Treating Opioid Addiction: 1990s v. 2010s

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She had dark curly hair and dark eyes, a casually dressed 18-year-old college student not quite making eye contact with me. Coming into my consulting office from the waiting room, she had appeared hesitant and a little shy. I asked her what had brought her to the office, and I was shocked at what she had to say. 

It was the mid-1990s, the exact year I can't be certain of now. I had been practicing addiction medicine for over 20 years. I had spent 10 years in southern Wisconsin and another 10+ years in the metro Atlanta area. My practice was a mostly suburban practice and inner-city patients rarely came to my office. So I had never seen a heroin addict in my practice, at least not to my knowledge. 

Sitting across from me in my office was a young Jewish woman, a freshman at the University of Georgia in Athens. She was from the Atlanta area where her parents still lived. She had a boyfriend in Atlanta, and she would come to town and they would inject heroin together. She said she wanted to quit and needed help. Opioid addiction was something that I had plenty of experience with, but it was always prescription opioids: oxycodone, hydrocodone, codeine, and morphine. We used to put these patients through a 30-day residential program where we worked on detoxification, breaking down denial, identifying other mental health issues and treating them, working on family issues, teaching people non-chemical coping skills, and exposing people to 12-step recovery programs. 

We did pretty well with the alcoholics for whom such a program was designed, and a lot less well with patients addicted to other drugs. In particular, opioid addicts had a very high relapse rate, over 90%. I still remember the gentleman who was addicted to hydrocodone that I treated several times in our 30-day program. He was a retired engineer from a major manufacturing establishment in the Atlanta area. He had a wife, a grown son and daughter, and grandchildren. After several rounds of unsuccessful treatment, his wife finally divorced him and he went to live with his son, daughter-in-law and grandchildren. One day his daughter-in-law told his nine-year-old grandson to go tell grandpa that dinner was ready. But earlier in the day, grandpa had gone into the closet in his bedroom, put a shotgun in his mouth, and pulled the trigger. I don't suppose his grandson has ever gotten over the sight. No, what I had offered the patient and his family had not worked, and I was crushed when I heard about what happened.

The alternative treatment to what we had to offer was methadone. Patients had to go to a federally licensed clinic that would provide a daily dose of methadone designed to take away cravings for heroin and allow them to function in their daily lives. It was an option, but the problems associated with methadone were considerable. The daily visits to the clinic were a burden and methadone itself is a heavy duty drug although the right choice for some people.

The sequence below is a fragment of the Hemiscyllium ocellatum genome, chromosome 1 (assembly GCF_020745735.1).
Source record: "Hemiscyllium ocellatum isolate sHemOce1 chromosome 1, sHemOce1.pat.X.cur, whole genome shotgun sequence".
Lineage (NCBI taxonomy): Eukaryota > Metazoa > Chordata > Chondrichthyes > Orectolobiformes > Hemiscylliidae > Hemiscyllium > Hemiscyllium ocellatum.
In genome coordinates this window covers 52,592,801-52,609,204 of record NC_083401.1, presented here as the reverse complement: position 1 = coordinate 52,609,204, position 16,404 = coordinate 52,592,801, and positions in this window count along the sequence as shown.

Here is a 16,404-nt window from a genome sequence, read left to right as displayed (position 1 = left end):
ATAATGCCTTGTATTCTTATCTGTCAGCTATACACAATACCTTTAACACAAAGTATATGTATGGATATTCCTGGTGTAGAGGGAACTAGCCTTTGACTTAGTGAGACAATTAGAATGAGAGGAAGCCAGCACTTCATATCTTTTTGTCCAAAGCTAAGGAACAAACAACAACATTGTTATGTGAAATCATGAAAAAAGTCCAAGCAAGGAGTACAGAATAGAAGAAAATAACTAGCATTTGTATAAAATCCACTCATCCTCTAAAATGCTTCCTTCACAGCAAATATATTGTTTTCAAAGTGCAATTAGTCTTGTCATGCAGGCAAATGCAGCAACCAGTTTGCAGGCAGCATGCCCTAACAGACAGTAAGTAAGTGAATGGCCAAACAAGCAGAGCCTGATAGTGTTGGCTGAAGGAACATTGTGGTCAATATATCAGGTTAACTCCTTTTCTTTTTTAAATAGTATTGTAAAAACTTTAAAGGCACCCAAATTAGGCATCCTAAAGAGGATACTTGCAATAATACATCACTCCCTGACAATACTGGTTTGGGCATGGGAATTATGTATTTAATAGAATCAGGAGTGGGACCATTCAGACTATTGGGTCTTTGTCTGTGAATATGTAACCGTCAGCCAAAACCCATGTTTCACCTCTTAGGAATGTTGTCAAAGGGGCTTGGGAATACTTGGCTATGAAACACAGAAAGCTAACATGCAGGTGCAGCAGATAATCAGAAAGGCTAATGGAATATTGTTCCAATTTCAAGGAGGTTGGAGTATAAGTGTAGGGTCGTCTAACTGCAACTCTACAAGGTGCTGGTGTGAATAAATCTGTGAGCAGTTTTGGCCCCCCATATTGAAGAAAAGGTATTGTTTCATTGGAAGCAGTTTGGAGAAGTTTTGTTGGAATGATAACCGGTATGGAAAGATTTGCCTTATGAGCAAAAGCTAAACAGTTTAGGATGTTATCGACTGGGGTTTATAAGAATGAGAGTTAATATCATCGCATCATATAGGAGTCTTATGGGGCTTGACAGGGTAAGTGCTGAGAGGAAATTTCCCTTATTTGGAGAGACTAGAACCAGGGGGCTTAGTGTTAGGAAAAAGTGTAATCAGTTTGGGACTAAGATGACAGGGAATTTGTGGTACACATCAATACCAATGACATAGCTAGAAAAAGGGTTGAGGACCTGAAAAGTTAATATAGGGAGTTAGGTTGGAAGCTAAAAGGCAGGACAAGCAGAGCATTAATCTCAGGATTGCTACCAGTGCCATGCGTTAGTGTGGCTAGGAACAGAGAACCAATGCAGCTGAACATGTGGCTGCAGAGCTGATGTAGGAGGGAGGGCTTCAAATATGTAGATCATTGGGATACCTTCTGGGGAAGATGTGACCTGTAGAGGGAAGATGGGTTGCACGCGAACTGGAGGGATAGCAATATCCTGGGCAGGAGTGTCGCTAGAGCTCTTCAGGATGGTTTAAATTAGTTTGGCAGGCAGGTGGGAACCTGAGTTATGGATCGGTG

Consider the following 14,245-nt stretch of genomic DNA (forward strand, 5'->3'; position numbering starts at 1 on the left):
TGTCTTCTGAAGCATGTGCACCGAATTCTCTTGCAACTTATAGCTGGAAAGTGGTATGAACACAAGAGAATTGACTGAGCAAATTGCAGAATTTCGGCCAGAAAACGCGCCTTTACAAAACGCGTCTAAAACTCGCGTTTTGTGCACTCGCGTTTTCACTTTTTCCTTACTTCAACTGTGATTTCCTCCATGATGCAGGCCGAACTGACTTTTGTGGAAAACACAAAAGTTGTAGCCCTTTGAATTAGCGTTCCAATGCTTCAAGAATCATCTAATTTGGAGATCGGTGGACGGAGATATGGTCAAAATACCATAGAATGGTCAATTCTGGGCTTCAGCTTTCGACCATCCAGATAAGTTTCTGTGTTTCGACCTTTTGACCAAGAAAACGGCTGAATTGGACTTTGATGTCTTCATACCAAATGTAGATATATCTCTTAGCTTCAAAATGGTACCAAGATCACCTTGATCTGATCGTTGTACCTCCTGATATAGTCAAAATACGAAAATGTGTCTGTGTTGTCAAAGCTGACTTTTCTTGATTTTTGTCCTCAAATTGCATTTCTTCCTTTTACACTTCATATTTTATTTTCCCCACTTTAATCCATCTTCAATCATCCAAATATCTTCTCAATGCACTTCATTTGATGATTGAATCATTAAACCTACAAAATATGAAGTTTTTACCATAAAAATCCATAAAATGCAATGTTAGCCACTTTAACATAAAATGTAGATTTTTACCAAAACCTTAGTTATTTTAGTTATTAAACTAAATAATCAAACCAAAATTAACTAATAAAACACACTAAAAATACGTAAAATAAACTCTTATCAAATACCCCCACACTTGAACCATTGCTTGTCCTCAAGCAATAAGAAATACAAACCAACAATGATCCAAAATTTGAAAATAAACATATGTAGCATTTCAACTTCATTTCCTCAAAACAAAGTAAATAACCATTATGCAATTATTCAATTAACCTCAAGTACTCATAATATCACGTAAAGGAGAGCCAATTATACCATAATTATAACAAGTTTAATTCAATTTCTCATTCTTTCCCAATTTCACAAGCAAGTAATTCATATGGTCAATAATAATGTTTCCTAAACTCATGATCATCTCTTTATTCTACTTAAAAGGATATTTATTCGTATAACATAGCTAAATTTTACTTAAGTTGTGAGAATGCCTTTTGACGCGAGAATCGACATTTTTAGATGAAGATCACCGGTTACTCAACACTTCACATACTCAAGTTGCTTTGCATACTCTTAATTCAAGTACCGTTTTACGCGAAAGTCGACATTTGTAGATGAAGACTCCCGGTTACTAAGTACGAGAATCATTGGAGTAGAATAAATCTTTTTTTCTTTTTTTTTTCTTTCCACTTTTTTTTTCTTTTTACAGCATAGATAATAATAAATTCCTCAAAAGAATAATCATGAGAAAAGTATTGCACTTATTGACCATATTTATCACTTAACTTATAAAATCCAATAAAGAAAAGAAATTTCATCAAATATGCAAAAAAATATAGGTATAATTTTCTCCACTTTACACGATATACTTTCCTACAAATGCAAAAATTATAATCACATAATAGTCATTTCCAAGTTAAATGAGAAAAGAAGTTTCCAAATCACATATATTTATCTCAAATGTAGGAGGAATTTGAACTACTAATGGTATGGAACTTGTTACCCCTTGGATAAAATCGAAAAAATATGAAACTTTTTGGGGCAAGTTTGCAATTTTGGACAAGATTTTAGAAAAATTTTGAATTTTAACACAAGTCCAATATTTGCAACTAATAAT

The young lady, like most people, was unwilling to attempt either option, so I offered her outpatient detoxification and counseling. She came back once or twice more, and then I didn’t see her again. I have no idea what happened to her, but I hope she eventually got lasting help. I no longer remember her name. 

Since then, I have seen over a thousand people like her. Recently, I saw a young couple who had become addicted to oxycodone that they were buying on the street. Like the young lady from the University of Georgia, this was their first attempt at seeking help. They said their lives were too busy to go into a structured out-patient rehab program because they had to work. They wanted medication assisted treatment, specifically, Suboxone. This is an immensely useful, life-saving medication that was not available to me in the mid-90s. As a physician, I have to meet people where they are and work with what willingness they have, so I did prescribe Suboxone for them. When I saw them again this week they both admitted that even though they had started taking the medication, they had not completely stopped using either. They had not followed up on any counseling or support group recommendations that I had made. I told them that recovery was not going to happen to them because they're nice people. They would have to work for it. There is a certain minimum amount of effort that they were going to have to put into this in addition to taking medication, and that they had to make recovery a priority. Still, I have a lot more hope for them than I did back in the 90s because of great advances in what we refer to as medication-assisted treatment.

Addiction is a chronic progressive brain disease in which the afflicted individual has lost control of a substance or behavior that produces a high, a powerful sense of well-being and euphoria. The addicted person, to whatever substance or behavior it might be, becomes obsessed with whatever it is that they are doing or using to experience this euphoria, and sooner or later enters a stage of compulsive use. Once they have gotten to this point there is no return to sociable drinking, drug use, gambling, or whatever it is that they have become addicted to. Without treatment, periods of abstinence are inevitably followed by relapse into the addictive behavior. And because this is a chronic disease, treatment needs to be ongoing. And because it is a serious illness, treatment needs to be intensive.